of dreams in which the stimulus ascertained on waking and some part of the dream-content corresponded to such a degree that the stimulus could
be recognized as the source of the dream.
I shall here cite a number of such dreams, collected by Jessen (p. 527), which are traceable to more or less accidental objective sensory stimuli.
Every noise indistinctly perceived gives rise to corresponding dream-representations; the rolling of thunder takes us into the thick of battle, the
crowing of a cock may be transformed into human shrieks of terror, and the creaking of a door may conjure up dreams of burglars breaking into
the house. When one of our blankets slips off us at night we may dream that we are walking about naked, or falling into water. If we lie
diagonally across the bed with our feet extending beyond the edge, we may dream of standing on the brink of a terrifying precipice, or of falling
from a great height. Should our head accidentally get under the pillow we may imagine a huge rock overhanging us and about to crush us under
its weight. An accumulation of semen produces voluptuous dreams, and local pains give rise to ideas of suffering ill-treatment, of hostile attacks,
or of accidental bodily injuries....
"Meier (Versuch einer Erklarung des Nachtwandelns, Halle, 1758, p. 33) once dreamed of being attacked by several men who threw him flat on
the ground and drove a stake into the earth between his first and second toes. While imagining this in his dream he suddenly awoke and felt a
piece of straw sticking between his toes. The same author, according to Hemmings (Von den Traumen und Nachtwandlern, Weimar, 1784, p.
258), "dreamed on another occasion, when his nightshirt was rather too tight round his neck, that he was being hanged. In his youth Hoffbauer
dreamed of having fallen from a high wall, and found, on waking, that the bedstead had come apart, and that he had actually fallen on to the
floor.... Gregory relates that he once applied a hot-water bottle to his feet, and dreamed of taking a trip to the summit of Mount Etna, where he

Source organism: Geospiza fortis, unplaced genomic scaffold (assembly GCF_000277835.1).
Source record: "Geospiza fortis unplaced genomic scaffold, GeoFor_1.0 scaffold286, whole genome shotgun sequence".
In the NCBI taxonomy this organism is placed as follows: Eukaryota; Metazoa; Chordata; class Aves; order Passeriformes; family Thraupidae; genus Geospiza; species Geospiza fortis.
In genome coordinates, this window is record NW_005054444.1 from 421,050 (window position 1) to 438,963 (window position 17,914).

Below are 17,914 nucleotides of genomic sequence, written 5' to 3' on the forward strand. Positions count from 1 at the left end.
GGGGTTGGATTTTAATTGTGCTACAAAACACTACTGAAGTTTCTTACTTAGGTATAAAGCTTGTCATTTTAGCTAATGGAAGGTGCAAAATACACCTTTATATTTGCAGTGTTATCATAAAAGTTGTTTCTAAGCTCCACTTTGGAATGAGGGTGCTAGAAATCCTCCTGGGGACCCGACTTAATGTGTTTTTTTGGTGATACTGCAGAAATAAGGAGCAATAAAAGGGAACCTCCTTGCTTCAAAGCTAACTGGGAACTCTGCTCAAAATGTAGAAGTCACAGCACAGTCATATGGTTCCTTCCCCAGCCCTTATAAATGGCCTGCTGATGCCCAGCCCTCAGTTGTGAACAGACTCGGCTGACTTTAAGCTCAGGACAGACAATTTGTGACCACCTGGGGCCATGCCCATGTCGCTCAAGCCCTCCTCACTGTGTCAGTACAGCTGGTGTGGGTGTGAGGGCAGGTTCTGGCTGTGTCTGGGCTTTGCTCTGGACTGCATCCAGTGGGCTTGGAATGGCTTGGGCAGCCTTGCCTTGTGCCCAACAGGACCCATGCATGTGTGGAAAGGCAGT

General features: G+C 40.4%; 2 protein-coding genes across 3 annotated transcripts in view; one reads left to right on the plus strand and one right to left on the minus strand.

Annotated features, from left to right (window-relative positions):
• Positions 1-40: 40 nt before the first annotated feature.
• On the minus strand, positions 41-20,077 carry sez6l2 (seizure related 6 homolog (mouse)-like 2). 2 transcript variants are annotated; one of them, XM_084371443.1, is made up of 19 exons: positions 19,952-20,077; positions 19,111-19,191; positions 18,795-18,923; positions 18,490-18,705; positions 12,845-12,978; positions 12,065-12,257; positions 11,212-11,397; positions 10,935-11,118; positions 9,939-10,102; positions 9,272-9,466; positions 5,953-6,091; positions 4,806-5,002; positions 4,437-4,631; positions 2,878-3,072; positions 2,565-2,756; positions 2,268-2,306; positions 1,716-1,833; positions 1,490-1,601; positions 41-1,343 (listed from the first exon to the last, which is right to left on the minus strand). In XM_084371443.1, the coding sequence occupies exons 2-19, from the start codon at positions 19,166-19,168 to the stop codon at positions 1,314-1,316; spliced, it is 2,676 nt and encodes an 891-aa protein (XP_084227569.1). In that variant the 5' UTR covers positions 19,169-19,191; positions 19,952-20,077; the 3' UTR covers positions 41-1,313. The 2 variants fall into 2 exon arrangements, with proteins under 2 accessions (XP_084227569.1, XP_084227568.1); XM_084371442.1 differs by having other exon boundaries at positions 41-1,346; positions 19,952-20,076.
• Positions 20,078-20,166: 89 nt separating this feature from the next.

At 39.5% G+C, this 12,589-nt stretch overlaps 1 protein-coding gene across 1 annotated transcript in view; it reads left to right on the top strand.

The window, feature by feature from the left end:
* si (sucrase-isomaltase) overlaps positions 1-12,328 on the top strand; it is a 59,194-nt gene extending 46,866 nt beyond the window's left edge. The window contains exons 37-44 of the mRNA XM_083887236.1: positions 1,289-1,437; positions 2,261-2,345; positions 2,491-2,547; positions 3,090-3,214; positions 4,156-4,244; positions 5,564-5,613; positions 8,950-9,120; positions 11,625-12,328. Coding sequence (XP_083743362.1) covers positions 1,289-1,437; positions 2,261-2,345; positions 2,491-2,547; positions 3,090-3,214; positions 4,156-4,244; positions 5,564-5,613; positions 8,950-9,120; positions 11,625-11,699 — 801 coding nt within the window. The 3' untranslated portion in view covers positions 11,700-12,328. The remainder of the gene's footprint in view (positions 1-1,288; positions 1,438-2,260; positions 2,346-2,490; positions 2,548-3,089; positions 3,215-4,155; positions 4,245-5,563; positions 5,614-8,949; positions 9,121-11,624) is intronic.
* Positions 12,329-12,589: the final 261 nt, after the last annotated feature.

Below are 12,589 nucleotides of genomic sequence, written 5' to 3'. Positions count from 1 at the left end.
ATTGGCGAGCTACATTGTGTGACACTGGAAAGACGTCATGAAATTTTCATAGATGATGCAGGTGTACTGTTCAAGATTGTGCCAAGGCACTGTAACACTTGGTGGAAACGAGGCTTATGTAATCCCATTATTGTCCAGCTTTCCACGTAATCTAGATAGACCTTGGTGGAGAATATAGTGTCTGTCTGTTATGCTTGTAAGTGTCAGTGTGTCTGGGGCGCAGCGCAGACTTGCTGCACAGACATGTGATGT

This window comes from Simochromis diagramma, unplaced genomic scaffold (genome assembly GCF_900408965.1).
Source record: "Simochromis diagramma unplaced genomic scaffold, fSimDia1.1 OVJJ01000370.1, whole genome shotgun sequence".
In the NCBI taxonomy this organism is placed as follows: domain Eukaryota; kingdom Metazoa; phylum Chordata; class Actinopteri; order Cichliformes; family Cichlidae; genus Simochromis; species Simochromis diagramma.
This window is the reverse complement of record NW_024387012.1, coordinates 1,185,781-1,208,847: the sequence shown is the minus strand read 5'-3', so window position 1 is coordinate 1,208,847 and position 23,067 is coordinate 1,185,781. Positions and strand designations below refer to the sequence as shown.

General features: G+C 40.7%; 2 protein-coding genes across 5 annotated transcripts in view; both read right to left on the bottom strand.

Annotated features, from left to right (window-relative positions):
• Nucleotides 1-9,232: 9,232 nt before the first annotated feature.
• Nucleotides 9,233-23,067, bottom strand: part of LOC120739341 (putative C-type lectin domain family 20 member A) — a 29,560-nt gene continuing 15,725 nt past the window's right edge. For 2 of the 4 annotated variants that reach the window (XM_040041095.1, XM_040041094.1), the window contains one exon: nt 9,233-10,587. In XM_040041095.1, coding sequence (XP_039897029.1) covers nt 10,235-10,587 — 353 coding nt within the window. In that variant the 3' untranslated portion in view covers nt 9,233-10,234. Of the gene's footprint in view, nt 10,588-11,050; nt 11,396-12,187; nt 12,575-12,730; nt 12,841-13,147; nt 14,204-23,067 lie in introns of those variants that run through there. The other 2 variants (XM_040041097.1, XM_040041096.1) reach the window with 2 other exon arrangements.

found the heat of the soil almost unbearable. After having a blister applied to his head, another man dreamed of being scalped by Indians; still
another, whose shirt was damp, dreamed that he was dragged through a stream. An attack of gout caused a patient to believe that he was in the
hands of the Inquisition, and suffering the pains of torture (Macnish)."
The argument that there is a resemblance between the dream-stimulus and the dream-content would be confirmed if, by a systematic induction of
stimuli, we should succeed in producing dreams corresponding to these stimuli. According to Macnish such experiments had already been made
by Giron de Buzareingues. "He left his knee exposed and dreamed of travelling on a mail-coach by night. He remarked, in this connection, that
travellers were well aware how cold the knees become in a coach at night. On another occasion he left the back of his head uncovered, and
dreamed that he was taking part in a religious ceremony in the open air. In the country where he lived it was customary to keep the head always
covered except on occasions of this kind."
Maury reports fresh observation on self-induced dreams of his own. (A number of other experiments were unsuccessful.)
1. He was tickled with a feather on his lips and on the tip of his nose. He dreamed of an awful torture, viz., that a mask of pitch was stuck to his
face and then forcibly torn off, bringing the skin with it.
2. Scissors were whetted against a pair of tweezers. He heard bells ringing, then sounds of tumult which took him back to the days of the
Revolution of 1848.
3. Eau de Cologne was held to his nostrils. He found himself in Cairo, in the shop of Johann Maria Farina. This was followed by fantastic
adventures which he was not able to recall.
- Local Disk